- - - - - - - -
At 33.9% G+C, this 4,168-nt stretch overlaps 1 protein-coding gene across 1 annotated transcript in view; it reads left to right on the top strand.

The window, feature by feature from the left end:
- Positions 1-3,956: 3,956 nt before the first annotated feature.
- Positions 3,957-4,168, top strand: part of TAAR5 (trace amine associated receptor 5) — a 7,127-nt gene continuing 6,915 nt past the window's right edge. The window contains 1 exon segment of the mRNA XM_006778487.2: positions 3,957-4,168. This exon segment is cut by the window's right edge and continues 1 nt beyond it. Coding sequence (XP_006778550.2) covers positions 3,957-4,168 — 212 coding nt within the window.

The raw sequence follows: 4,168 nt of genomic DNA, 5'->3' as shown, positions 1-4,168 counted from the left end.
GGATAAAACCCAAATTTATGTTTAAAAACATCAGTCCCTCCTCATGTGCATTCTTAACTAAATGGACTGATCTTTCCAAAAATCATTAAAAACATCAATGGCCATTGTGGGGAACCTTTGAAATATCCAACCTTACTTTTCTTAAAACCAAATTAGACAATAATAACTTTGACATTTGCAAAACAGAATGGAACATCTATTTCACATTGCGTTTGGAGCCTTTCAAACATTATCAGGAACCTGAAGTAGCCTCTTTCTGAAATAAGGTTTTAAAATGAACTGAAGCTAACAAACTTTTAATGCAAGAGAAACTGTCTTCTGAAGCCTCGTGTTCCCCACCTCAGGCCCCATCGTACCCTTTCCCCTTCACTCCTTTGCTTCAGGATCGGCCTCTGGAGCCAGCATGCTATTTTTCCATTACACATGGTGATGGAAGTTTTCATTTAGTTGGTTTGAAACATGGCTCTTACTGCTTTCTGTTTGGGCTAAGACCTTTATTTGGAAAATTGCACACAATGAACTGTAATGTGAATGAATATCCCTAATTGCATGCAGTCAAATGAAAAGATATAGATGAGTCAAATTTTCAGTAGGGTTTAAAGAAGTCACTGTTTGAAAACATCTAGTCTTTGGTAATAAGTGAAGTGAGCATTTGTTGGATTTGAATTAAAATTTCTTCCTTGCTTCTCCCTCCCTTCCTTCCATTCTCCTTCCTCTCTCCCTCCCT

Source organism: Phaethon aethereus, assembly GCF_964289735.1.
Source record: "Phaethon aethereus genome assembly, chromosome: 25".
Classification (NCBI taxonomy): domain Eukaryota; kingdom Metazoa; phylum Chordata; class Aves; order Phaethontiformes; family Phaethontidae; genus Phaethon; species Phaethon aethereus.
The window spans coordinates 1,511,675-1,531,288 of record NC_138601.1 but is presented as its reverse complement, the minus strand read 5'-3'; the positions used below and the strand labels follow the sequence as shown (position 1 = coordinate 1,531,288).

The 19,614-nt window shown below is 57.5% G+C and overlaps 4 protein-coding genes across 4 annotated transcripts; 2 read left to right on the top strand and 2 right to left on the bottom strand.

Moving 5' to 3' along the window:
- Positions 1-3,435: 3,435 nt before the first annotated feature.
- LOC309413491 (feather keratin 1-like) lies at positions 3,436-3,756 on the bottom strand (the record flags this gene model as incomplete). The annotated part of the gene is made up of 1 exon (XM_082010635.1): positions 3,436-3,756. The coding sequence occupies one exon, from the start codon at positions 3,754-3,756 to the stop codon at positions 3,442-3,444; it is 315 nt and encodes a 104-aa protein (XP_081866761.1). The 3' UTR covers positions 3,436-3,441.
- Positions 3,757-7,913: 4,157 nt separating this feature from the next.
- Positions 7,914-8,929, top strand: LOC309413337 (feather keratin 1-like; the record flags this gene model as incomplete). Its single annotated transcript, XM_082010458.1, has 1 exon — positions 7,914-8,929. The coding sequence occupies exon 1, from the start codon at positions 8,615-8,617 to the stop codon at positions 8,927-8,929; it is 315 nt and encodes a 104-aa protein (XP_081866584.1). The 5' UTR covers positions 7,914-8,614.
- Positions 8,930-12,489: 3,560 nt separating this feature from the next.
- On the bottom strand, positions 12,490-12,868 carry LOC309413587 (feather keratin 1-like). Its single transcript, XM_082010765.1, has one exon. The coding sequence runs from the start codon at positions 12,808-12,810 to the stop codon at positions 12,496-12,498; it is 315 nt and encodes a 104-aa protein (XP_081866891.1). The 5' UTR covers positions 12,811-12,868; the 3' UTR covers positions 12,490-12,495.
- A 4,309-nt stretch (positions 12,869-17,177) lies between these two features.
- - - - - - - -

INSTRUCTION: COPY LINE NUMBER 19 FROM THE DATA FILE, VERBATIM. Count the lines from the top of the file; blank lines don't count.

- A 4,309-nt stretch (positions 12,869-17,177) lies between these two features.